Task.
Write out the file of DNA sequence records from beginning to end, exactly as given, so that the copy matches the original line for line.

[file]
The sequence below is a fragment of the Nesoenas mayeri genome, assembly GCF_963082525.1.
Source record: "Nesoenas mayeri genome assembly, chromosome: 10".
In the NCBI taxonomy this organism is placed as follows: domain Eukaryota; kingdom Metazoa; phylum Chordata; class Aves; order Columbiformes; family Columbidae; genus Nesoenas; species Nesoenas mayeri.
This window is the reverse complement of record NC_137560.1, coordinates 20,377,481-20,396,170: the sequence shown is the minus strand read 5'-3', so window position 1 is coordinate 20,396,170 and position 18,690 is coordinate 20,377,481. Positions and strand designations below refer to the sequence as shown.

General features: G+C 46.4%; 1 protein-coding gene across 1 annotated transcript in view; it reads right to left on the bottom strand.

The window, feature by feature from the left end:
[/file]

The sequence below is a fragment of the Nesoenas mayeri genome, assembly GCF_963082525.1.
Source record: "Nesoenas mayeri genome assembly, chromosome: 10".
In the NCBI taxonomy this organism is placed as follows: domain Eukaryota; kingdom Metazoa; phylum Chordata; class Aves; order Columbiformes; family Columbidae; genus Nesoenas; species Nesoenas mayeri.
This window is the reverse complement of record NC_137560.1, coordinates 20,377,481-20,396,170: the sequence shown is the minus strand read 5'-3', so window position 1 is coordinate 20,396,170 and position 18,690 is coordinate 20,377,481. Positions and strand designations below refer to the sequence as shown.

General features: G+C 46.4%; 1 protein-coding gene across 1 annotated transcript in view; it reads right to left on the bottom strand.

The window, feature by feature from the left end: